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Sienna Plantation Golf Club Review

Texas Outside Rating: 8.7

Golf - Semi Private Course · 18 Holes · Par 72
Missouri City
Website · Locate This Course
· Discounted Tee Times
Date Last Played: November 28, 2010

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Sienna Plantation Golf Club Review

Sienna Plantation Golf Club is an outstanding track that was designed by Arthur Hill and opened in 2000.  The Houston Chronicle agrees that is one of the best in Houston and in 2009 named it to its list of the “Top Ten Best Houston Public Golf Courses.” 

The course plays through a very upscale housing development with some huge beautiful homes that are set back off the fairway.  The terrain is flat but Arthur Hills added a lot of berms and mounds and contour to the fairways which make for some uneven lies as well as uphill greens and elevated tee shots.  

In addition to water and magnificent  homes, live oaks and an abundance of mature cedar elms and other native trees line the fairways and provide a naturally wooded setting.  Lakes, water fountains, and meandering creeks make Sienna Plantation Golf Club atheistically pleasing, add some risk reward opportunities, and make some holes much more difficult.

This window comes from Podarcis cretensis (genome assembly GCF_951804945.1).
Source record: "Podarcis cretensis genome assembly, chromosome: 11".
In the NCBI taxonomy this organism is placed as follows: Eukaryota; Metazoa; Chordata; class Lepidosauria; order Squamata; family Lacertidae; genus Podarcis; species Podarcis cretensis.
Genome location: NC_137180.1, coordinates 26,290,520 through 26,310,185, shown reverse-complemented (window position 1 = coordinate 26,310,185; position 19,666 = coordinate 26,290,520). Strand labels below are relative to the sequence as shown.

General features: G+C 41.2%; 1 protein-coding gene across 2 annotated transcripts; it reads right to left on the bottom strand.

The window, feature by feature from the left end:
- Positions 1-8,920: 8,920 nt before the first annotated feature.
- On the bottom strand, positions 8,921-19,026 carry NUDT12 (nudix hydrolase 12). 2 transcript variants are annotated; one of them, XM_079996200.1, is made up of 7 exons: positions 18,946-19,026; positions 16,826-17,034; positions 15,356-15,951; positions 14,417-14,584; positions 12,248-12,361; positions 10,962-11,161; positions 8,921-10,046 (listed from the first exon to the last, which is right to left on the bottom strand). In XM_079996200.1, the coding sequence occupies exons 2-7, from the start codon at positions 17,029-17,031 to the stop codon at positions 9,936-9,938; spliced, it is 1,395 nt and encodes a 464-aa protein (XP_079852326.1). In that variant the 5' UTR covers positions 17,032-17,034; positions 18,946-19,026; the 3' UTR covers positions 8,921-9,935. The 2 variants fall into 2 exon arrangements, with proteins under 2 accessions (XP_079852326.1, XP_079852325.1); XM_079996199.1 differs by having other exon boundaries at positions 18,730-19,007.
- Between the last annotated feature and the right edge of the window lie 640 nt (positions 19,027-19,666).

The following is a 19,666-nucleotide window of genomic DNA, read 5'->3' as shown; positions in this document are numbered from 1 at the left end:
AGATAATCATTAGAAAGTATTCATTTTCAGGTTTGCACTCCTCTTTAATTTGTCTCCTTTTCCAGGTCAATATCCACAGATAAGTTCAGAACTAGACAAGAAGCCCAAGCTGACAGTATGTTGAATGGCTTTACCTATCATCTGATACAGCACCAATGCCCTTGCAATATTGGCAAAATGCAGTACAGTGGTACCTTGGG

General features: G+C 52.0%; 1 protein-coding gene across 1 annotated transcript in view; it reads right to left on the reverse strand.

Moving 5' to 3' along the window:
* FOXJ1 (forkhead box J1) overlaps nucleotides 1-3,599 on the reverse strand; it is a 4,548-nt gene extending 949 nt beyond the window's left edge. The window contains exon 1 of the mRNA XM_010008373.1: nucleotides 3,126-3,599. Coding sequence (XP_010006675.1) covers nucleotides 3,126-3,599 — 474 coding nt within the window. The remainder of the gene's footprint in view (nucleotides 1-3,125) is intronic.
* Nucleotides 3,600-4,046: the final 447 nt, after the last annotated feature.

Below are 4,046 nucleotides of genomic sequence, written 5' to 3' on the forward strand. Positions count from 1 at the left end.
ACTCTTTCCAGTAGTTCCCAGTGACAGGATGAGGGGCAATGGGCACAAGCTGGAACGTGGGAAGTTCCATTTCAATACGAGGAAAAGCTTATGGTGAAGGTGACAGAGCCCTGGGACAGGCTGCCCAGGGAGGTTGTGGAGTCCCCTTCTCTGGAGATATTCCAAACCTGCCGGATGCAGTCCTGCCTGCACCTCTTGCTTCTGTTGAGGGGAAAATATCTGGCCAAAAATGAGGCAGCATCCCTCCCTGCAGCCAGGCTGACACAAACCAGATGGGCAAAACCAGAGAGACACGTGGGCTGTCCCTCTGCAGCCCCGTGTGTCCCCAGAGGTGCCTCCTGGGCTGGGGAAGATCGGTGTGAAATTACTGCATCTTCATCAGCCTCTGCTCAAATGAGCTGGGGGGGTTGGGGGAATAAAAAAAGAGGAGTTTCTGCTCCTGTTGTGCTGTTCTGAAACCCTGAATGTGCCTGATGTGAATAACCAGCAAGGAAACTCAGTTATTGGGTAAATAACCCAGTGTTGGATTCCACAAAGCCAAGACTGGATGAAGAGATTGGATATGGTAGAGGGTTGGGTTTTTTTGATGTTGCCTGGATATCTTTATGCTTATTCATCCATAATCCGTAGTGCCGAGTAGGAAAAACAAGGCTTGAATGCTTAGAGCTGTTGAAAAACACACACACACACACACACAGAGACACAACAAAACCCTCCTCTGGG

What makes this track both fun and challenging is that each hole is a little different than the previous holes and the layout throws something at you to test some portion of your game.  You’ll also get to use a variety of your clubs.   For example:

  • On several holes you’ll need a precise shot to carry the water or wet lands, avoid the bunkers and mounds,  and hit some pretty small landing zones - #9 is a perfect example with a forced carry over the wetlands and through a narrow slot from the back tees and then a narrow fairway all the way to the green
  • #5, a 451 yard par 5 and the #1 handicap, is a minefield of both sand and grass bunkers, mounds, swales, and berms leading to a small oblong green
  • #4 looks easy from the tee box until you take a look at the green complex – this is a short 374 yard par 4 but the small green is sitting on top of what seems like a mountain creating a very tough approach shot with no room for error
  • #16 is like eye candy – a short 320 yard slight dog left that is very pretty with a lake and fountain and beautiful homes along the left side plus a contoured and rolling fairway with tall berms and mounds on the right bordered by landscaping, but like candy which is hard and chewy and not good for you this hole has a very tough approach through a narrow water and berm lined fairway to a multi tiered green which may be hard on your score
  • #18 is a 539 yard par 5 that requires guts to try and carry the two creeks that cut across the fairway or an accurate 2ndshot to carry one creek and not roll into the 2ndcreek